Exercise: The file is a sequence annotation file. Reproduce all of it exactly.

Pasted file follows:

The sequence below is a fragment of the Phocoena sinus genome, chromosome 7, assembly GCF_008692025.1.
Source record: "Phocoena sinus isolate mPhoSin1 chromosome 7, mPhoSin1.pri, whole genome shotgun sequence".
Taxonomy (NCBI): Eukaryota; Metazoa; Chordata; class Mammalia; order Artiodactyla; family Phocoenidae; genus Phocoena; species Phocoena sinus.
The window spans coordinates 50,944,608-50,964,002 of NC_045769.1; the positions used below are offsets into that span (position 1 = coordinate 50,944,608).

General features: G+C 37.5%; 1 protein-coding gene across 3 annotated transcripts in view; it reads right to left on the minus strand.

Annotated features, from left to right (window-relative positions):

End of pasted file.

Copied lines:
The sequence below is a fragment of the Phocoena sinus genome, chromosome 7, assembly GCF_008692025.1.
Source record: "Phocoena sinus isolate mPhoSin1 chromosome 7, mPhoSin1.pri, whole genome shotgun sequence".
Taxonomy (NCBI): Eukaryota; Metazoa; Chordata; class Mammalia; order Artiodactyla; family Phocoenidae; genus Phocoena; species Phocoena sinus.
The window spans coordinates 50,944,608-50,964,002 of NC_045769.1; the positions used below are offsets into that span (position 1 = coordinate 50,944,608).

General features: G+C 37.5%; 1 protein-coding gene across 3 annotated transcripts in view; it reads right to left on the minus strand.

Annotated features, from left to right (window-relative positions):